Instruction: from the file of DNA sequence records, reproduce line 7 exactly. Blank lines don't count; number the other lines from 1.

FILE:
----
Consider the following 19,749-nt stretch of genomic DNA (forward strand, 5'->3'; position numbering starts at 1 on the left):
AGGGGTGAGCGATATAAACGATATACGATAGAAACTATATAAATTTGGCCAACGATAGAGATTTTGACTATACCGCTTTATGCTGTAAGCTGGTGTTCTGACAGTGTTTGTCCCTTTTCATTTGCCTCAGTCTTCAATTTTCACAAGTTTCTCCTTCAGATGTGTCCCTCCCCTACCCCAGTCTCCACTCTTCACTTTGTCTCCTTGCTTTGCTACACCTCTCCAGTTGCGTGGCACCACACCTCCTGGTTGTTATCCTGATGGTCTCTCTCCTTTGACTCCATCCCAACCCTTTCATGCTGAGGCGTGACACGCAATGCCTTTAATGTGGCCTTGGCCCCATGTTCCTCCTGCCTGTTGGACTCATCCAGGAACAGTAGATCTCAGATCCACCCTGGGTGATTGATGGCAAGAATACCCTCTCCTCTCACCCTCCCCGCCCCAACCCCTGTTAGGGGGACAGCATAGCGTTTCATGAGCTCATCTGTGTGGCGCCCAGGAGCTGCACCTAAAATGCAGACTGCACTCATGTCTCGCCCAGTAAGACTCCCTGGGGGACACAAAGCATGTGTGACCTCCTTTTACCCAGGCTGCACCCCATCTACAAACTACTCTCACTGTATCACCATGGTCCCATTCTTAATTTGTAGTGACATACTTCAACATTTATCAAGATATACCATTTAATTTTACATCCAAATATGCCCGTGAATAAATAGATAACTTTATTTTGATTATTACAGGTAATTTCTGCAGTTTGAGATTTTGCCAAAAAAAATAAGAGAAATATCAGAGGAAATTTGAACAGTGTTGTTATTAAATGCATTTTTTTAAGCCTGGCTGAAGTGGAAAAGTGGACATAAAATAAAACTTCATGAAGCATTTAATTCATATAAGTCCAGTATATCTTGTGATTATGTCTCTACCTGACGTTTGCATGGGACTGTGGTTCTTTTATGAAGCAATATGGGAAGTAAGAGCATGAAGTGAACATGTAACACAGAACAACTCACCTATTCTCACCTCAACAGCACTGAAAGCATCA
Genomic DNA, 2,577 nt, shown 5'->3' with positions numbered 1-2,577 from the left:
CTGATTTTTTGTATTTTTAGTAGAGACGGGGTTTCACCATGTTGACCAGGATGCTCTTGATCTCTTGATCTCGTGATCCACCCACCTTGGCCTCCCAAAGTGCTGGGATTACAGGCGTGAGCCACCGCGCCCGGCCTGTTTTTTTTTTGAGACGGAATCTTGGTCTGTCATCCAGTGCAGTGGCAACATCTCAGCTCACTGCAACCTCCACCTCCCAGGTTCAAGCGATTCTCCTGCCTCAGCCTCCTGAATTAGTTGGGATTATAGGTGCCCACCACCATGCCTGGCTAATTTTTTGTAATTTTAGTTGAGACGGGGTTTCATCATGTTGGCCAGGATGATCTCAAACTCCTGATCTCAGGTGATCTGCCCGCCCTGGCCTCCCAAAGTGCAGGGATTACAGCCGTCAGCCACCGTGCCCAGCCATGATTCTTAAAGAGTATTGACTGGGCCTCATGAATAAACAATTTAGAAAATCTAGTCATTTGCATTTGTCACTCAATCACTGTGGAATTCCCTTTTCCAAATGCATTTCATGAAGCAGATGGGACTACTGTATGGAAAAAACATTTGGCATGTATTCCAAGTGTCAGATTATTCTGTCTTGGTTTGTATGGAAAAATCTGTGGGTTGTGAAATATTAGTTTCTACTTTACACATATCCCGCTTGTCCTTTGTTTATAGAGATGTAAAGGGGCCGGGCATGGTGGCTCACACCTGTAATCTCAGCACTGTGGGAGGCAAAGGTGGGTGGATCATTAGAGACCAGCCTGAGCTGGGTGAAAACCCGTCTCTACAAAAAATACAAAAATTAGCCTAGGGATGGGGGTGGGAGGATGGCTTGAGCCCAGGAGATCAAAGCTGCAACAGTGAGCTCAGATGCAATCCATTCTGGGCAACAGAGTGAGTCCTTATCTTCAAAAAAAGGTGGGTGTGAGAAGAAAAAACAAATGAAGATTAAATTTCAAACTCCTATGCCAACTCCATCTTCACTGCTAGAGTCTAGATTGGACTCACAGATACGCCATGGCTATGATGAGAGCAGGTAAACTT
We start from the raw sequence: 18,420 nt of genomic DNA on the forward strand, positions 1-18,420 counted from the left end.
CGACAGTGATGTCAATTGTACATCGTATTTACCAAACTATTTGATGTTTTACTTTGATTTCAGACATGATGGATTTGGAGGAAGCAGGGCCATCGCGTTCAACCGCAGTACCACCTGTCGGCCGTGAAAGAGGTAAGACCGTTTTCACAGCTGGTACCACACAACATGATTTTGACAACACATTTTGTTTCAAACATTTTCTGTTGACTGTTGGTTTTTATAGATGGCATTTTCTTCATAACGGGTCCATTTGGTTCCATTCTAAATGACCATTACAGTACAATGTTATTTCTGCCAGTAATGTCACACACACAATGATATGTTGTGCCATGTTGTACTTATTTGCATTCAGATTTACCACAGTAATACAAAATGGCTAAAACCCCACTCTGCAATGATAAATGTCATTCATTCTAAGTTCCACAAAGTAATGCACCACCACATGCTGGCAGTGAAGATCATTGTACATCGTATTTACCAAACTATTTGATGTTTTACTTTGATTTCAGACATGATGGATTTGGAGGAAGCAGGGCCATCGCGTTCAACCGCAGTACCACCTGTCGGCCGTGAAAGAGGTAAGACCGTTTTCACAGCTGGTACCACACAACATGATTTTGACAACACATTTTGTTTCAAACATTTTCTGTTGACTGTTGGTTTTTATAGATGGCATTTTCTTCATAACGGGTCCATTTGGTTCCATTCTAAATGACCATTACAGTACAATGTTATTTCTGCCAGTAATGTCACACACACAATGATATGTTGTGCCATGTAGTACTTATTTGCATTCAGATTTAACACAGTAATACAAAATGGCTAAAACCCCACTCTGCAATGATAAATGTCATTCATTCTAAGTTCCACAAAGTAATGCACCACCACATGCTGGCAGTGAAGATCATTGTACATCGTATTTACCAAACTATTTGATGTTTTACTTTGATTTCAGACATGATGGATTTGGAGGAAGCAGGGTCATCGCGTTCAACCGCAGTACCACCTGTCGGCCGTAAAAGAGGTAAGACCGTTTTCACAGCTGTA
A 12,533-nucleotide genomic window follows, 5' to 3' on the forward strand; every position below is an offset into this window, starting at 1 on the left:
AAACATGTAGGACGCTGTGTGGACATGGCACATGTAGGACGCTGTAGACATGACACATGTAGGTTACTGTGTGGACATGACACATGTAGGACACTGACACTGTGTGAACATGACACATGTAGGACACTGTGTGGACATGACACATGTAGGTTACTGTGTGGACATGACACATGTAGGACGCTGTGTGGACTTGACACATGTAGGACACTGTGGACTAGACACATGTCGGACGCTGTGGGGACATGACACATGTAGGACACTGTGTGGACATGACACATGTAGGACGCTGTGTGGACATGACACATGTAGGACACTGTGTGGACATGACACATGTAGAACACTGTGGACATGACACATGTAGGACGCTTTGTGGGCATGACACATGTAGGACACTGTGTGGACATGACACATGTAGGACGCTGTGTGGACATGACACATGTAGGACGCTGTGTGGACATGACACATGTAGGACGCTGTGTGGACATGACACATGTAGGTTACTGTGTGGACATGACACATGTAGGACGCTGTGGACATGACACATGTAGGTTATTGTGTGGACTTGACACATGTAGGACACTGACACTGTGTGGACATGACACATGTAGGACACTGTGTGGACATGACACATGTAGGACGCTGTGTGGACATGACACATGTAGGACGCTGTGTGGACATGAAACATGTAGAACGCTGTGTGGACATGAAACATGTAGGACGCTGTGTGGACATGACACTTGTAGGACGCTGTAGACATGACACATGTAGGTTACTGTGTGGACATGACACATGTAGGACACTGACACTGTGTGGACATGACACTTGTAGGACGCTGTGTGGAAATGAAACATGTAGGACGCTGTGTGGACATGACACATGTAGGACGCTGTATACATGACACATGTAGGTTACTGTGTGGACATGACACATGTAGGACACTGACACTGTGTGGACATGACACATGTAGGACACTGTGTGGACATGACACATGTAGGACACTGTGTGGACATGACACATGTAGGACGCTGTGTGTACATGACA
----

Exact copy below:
A 12,533-nucleotide genomic window follows, 5' to 3' on the forward strand; every position below is an offset into this window, starting at 1 on the left: